Peregrine falcons flying high once again


By Kim Marshall - Delaware Soil & Water Conservation District



In celebration of the 50th anniversary of Earth Day held back on April 22, the Ohio Division of Wildlife (ODOW), with citizen involvement, compiled observations of all bald eagle (Haliaeetus leucocephalus) nests in Ohio. The results were extraordinary. Biologists counted 707 active nests, which is a substantial increase over the four nesting pairs found in the state in 1979.

But bald eagles aren’t the only avian conservation success story in Ohio. Peregrine falcons (Falco peregrinus) are about 15-20 inches in length (the size of a crow) and have distinctive black sideburns on their face. Peregrines, diving at speeds of more than 240 miles per hour, are the fastest animal on the planet. Imagine getting hit by an object traveling 240 miles per hour. That’s what pigeons feel, the falcon’s favorite prey.

Like bald eagles, a by-product of dichlorodiphenyltrichloroethane (DDT) resulted in female peregrines laying calcium-deficient eggs which cracked when the female tried to incubate. Peregrine falcons were placed on the federal endangered species list in 1970, but thanks to conservation measures, these falcons have made a comeback and are no longer considered endangered.

Peregrine falcon articles saturated the central Ohio news media in the early 1990s, due to ODOW successfully “hacking” birds on the Rhodes Tower, the state office building and Ohio governor’s administrative office. Hacking is defined as the release of young falcons from an artificial nest (aerie). Many fledglings were reared at the Rhodes Tower before upgrades to the office building forced the ODOW to find them a new nesting site. They now nest at the Riffe Tower in downtown Columbus.

Peregrines didn’t historically nest in Ohio, as they prefer high cliffs. But, a pair was observed building a nest on a Toledo high-rise in 1988. The cities of Columbus, Cleveland, Dayton, Akron, Toledo and Cincinnati were selected for peregrine releases starting in 1989. To entice the birds, nest boxes were placed on tall buildings in these cities. Through ODOW’s efforts, more than 40 nesting pairs of peregrines now call Ohio home.

A wonderful blog, authored by ODOW biologists, contains exhaustive observational notes regarding brooding behavior and photos of parents and chicks. The site can be found at http://ohioperegrinefalcons.blogspot.com/.

It’s a boy, it’s a girl, we don’t know! Four falcon eggs hatched as of May 4 at the Riffe Tower. The hatchlings, growing in leaps and bounds, are fluffy, white balls of cuteness now. Congratulations to our fine-feathered parents. Other conservation partners assist the ODOW with chronicling the falcon parents. Triad Architect’s periodic live stream (https://www.youtube.com/channel/UCyu9bPI8psATznCuyJdhVVA) allows the user to observe the pair. By clicking, “subscribe” to the Columbus Peregrine Falcons YouTube page, you can be notified of any current live stream.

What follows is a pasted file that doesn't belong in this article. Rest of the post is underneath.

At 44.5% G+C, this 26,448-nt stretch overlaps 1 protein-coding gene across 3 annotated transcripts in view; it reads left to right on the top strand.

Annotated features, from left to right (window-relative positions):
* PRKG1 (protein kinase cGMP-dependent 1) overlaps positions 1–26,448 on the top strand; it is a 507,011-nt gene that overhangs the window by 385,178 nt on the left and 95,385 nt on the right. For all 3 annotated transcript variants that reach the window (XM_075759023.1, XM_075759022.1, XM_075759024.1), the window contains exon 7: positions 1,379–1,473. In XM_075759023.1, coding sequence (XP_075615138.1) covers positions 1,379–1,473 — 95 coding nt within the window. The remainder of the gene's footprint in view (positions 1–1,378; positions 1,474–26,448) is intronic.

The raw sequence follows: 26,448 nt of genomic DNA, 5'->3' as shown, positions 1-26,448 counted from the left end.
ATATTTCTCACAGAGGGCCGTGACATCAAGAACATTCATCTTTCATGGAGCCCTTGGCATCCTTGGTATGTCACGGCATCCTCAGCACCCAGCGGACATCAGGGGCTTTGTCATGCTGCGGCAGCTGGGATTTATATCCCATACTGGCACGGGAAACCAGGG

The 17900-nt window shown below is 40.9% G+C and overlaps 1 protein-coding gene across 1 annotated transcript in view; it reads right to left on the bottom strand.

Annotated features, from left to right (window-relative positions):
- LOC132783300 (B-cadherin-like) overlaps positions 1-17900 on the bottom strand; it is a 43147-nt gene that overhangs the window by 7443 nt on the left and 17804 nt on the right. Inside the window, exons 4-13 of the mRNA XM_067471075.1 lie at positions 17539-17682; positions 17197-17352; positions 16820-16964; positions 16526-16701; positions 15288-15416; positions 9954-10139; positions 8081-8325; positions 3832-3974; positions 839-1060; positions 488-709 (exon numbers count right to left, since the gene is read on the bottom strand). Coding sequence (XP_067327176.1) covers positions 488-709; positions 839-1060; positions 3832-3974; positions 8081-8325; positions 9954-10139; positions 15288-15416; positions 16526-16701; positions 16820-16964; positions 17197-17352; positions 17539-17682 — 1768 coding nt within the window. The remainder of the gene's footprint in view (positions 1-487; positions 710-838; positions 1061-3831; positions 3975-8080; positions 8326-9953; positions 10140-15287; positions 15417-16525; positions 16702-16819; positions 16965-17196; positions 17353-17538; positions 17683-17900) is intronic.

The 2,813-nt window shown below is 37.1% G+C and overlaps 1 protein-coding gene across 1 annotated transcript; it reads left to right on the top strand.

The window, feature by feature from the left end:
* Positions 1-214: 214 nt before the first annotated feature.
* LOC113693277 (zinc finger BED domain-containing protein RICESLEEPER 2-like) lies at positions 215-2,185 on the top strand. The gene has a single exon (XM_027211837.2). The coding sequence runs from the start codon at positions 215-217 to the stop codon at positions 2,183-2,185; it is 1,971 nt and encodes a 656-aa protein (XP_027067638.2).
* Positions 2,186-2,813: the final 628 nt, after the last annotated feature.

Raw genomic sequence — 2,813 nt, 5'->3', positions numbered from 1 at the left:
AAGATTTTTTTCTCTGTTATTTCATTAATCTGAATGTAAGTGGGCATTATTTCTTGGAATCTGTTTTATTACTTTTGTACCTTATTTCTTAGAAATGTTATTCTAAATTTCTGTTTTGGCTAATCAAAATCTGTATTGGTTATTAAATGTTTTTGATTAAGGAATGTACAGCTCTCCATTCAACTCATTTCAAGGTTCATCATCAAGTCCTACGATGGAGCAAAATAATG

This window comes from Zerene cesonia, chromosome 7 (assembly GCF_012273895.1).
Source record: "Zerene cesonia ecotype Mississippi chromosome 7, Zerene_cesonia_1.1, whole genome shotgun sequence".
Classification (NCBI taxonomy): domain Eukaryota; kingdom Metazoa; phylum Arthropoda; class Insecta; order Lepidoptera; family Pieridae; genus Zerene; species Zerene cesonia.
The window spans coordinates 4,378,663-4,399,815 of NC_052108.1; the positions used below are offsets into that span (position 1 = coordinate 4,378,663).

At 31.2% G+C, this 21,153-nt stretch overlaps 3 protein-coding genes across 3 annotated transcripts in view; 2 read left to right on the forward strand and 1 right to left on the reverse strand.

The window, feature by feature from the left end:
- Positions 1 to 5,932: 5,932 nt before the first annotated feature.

It’s unlikely that you could entice peregrine falcons to nest on your property, given their proclivity for steep cliffs or skyscrapers. But you could encourage its smaller cousin, the American kestrel (Falco sparverius), to nest in your backyard. American kestrels are pint-sized, only 8-12 inches in length (about the size of a blue jay). Kestrels are sometimes called sparrow hawks, and their preferred prey are large insects, followed by mice and voles.

Kestrel populations are declining, in part, because of the lack of suitable nesting cavities/boxes. The old adage, “build it and they will come” applies to kestrel boxes. Hubby and I installed a kestrel box at the top of a two-story barn after seeing kestrels in the farm fields around our property.

I said to him, “I wonder how long it will take before the kestrels find the box?” Hubby’s reply was, “Well, there’s one hovering around the box right now.” The birds started using the box about 10 minutes after we installed it! Building a kestrel box is easy – visit: https://kestrel.peregrinefund.org/nest-monitoring for more information and a link to box plans.

So why write an article about falcons? My interest in these falcons was piqued by one of my mentors at the Ohio Department of Natural Resources, Dr. Bill Mattox, former assistant chief of the Division of Water. Bill’s passion was birds of prey, particularly peregrine falcons. He established the Greenland Peregrine Falcon Survey, leading teams to locate nest cliffs, banding young and adult birds, and collecting falcon eggshells and prey samples on the island of Greenland. He later co-founded the Conservation Research Foundation to research raptors in Idaho. I learned recently that Bill passed away.

Through Bill’s research, and the research performed by countless other wildlife biologists, conservationists learned enough about peregrine falcons to save them from extinction. This theme is similar to other species’ success stories, such as saving our nation’s symbol (bald eagle). As biologists shared information concerning these species and what citizens could do to help, the public stepped up and helped protect/create habitat, built nest boxes, monitored populations, etc. This brings us to present day with the hope that future generations will have the opportunity to enjoy these raptors and continue to serve as good stewards. So, fly high peregrine falcons, denizens of vertical cities and skyscrapers – and fly high, Bill.

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By Kim Marshall

Delaware Soil & Water Conservation District

Kim Marshall is the communication specialist for the Delaware Soil & Water Conservation District. For information, go to www.soilandwater.co.delaware.oh.us.

Kim Marshall is the communication specialist for the Delaware Soil & Water Conservation District. For information, go to www.soilandwater.co.delaware.oh.us.